Sowers perfect early, but Tribe falls late

Sowers perfect early, but Tribe falls late

CLEVELAND -- The secret's been out on Jeremy Sowers for the better part of two seasons.

Fresh out of the Minors at the age of 23, Sowers baffled hitters in his 2006 rookie season on his way to a 7-4 record and what appeared to be a locked-down spot in the Tribe's starting rotation. Almost two years, a bloated ERA, seemingly countless trips between Cleveland and Triple-A Buffalo, 11 losses and just two wins later, Sowers became somewhat of a mystery.

But after a couple starts where he looked to have figured something out, Sowers, aside for a little bit of bad luck in the sixth inning, had all the answers Sunday at Progressive Field. Since the Twins broke a ninth-inning tie to beat the Tribe, 4-2, the game will go in the books as a no-decision for Sowers. But it will be remembered as a day Sowers flirted with perfection and, for the first time in nearly two years, had complete command on the mound.

"I consider myself a more advanced pitcher than I was two years ago," Sowers said. "There was probably some lack of scouting and luck I was able to get away with back then. Now, it's about staying one step ahead as opposed to getting away with stuff because there's hours of film on you.

"I guess there are no secrets anymore, so you just have to keep them guessing with the stuff they know you have."

Sowers kept the Twins guessing in nearly every at-bat. Two weeks removed from a start where he used 93 pitches in four innings, Sowers made it much easier on himself over eight innings of work, getting ahead early in counts to induce quick outs and not waste any time or pitches when it was time to strike someone out.

"We've been talking about Jeremy from start to start and how he continues to evolve, and you really saw him put it together today," manager Eric Wedge said. "I just felt like he was in command of the ballgame."

He took command right away, shaking off a bullpen session he called "less than spectacular," as he mowed down the first 15 Twins without appearing to break a sweat. The only real threat to Sowers' perfection at that point came in the fifth, when Jason Kubel lined a shot right into Sowers' glove.

"I was totally aware of it," Sowers said of being perfect through five innings. "It didn't really affect the way I pitched."

It didn't, really. Staked to a 1-0 advantage thanks to a Sal Fasano sacrifice fly in the second inning, Sowers let the game out of his control in the sixth.


"We've been talking about Jeremy from start to start and how he continues to evolve, and you really saw him put it together today. I just felt like he was in command of the ballgame."
-- manager Eric Wedge

Craig Monroe broke both the perfect game and no-hitter with a leadoff bloop double that fell in between first baseman Ryan Garko and right fielder Shin-Soo Choo.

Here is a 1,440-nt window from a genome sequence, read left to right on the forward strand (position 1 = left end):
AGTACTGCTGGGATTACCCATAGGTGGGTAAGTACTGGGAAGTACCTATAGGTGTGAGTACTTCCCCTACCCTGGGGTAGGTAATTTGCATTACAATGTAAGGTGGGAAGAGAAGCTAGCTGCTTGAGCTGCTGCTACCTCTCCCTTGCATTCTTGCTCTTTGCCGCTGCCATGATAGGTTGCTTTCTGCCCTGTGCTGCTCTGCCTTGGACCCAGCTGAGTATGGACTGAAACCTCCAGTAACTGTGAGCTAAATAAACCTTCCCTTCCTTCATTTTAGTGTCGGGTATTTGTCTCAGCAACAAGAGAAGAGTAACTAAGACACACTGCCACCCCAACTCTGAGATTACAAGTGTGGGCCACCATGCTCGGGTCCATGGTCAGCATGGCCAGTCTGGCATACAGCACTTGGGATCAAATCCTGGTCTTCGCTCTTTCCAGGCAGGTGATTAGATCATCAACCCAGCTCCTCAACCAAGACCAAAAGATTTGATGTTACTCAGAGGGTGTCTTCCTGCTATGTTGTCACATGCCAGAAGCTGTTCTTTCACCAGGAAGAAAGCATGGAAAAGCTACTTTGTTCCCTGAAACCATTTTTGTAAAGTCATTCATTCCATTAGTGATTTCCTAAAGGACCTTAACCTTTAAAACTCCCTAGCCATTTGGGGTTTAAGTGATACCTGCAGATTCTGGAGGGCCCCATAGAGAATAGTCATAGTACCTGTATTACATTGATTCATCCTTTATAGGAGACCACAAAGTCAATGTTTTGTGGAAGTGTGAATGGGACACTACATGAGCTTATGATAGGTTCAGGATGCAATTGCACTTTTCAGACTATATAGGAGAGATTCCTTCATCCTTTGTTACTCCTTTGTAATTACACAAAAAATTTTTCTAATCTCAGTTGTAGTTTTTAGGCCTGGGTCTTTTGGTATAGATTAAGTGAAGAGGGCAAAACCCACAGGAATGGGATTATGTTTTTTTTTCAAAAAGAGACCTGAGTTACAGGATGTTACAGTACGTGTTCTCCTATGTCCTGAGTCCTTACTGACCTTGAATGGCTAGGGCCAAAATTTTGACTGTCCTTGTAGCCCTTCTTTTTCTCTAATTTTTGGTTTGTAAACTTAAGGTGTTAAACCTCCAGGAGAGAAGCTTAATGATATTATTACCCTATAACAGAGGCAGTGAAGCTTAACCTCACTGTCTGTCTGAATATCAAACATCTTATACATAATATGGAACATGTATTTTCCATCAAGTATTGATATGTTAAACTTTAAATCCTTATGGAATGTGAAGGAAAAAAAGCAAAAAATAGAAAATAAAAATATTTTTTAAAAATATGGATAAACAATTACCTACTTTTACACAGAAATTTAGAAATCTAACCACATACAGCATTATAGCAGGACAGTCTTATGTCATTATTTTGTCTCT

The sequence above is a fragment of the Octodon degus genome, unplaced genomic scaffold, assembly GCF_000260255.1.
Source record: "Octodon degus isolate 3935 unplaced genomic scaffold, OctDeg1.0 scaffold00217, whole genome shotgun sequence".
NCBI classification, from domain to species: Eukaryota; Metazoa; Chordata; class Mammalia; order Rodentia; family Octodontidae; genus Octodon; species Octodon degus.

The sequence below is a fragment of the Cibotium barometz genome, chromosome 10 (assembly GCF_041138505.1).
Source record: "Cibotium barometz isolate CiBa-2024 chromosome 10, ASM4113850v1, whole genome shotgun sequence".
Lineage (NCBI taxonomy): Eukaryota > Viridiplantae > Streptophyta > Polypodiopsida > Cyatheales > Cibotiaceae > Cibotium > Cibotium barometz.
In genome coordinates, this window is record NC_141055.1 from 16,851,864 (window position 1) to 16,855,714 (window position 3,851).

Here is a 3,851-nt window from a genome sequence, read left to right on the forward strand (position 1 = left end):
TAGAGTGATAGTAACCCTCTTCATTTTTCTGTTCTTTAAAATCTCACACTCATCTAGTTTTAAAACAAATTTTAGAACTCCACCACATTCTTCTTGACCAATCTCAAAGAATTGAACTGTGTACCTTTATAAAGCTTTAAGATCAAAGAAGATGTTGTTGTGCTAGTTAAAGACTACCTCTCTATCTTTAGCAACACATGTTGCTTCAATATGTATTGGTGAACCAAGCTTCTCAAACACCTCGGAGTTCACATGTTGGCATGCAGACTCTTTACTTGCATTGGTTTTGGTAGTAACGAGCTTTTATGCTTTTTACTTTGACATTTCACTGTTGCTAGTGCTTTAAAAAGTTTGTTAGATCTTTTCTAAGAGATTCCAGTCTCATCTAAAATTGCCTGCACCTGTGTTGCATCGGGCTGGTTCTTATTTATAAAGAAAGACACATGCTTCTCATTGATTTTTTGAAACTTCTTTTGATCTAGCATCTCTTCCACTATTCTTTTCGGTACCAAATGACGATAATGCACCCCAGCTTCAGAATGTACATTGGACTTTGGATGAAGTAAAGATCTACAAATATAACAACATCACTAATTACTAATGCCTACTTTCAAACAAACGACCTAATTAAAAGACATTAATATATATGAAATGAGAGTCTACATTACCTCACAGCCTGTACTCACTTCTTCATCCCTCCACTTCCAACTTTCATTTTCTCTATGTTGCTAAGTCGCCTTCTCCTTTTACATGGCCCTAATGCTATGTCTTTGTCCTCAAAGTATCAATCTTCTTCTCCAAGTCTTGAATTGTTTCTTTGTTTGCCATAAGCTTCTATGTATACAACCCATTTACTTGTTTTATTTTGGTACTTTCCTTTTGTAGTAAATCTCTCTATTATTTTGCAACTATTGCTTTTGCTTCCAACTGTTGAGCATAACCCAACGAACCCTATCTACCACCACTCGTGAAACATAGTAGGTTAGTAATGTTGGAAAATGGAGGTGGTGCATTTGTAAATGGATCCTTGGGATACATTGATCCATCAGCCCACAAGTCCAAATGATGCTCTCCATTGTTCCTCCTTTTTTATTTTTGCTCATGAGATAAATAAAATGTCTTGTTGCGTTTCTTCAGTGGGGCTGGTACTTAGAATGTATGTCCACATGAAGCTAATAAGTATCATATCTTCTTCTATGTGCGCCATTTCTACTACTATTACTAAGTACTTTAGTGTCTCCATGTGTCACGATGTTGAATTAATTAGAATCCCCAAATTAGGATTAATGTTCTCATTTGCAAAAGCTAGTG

"You can always justify those kind of hits because you left the ball up in the zone," Sowers said. "That allows hitters to fight it off and push it out there. The ones that are tough to handle are the broken-bat ground balls, so it's not as frustrating as it might look."

After Sowers walked the next batter, a few ground balls did him in. Nick Punto's bunt single loaded the bases before the Twins knocked two runners in on groundouts, bringing Sowers from perfection to simply behind in a matter of minutes.

He rebounded in his final two innings to finish his longest start since July 28, 2006, allowing just two runs on three hits with five strikeouts.

"Statistically, it probably was my best start," Sowers said. "Everything was pretty much a clean inning and I was able to command the ball what I thought was very effectively."

Sowers left trailing, 2-1, as the Tribe offense was anything but effective on this day against Twins starter Nick Blackburn. Mustering just four hits off the right-hander, the Indians didn't offer much support until the eighth inning, when Blackburn handed the ball over to the bullpen.

Leadoff singles put runners on the corners before pinch-hitter David Dellucci drove Asdrubal Cabrera in with a loud sacrifice fly to left-center field, forcing Denard Span to range far to his right before making a running catch near his knees.

"I don't think anybody in the park thought he was going to catch it until it was in his glove," Wedge said.

The threat ended there as Sowers, now safe from a loss, handed the ball to reliever Rafael Perez to start the ninth inning with the game tied. It didn't stay tied for long, as Alexi Casilla led off with a double and slugger Justin Morneau followed with a two-out double to put the Twins ahead for good.

With right-hander Delmon Young on deck and first base open, Wedge said he had no thoughts to intentionally walk the 2008 State Farm Home Run Derby champ.

"Perez is one of the best relievers in the game against lefties," Wedge said. "He just made a bad pitch right there."

Perez made another bad one to Kubel, who rapped an RBI single that gave Twins closer Joe Nathan more than enough cushion to baffle an Indians offense that has come from behind in the ninth inning just once this season.

"That's kind of the problem with being a pitcher sometimes, but I guess hitters can have great days and the team gets totally spanked," Sowers said. "At the end of the game we had a chance, and that's all you can ask for."

Andrew Gribble is an associate reporter for MLB.com. This story was not subject to the approval of Major League Baseball or its clubs.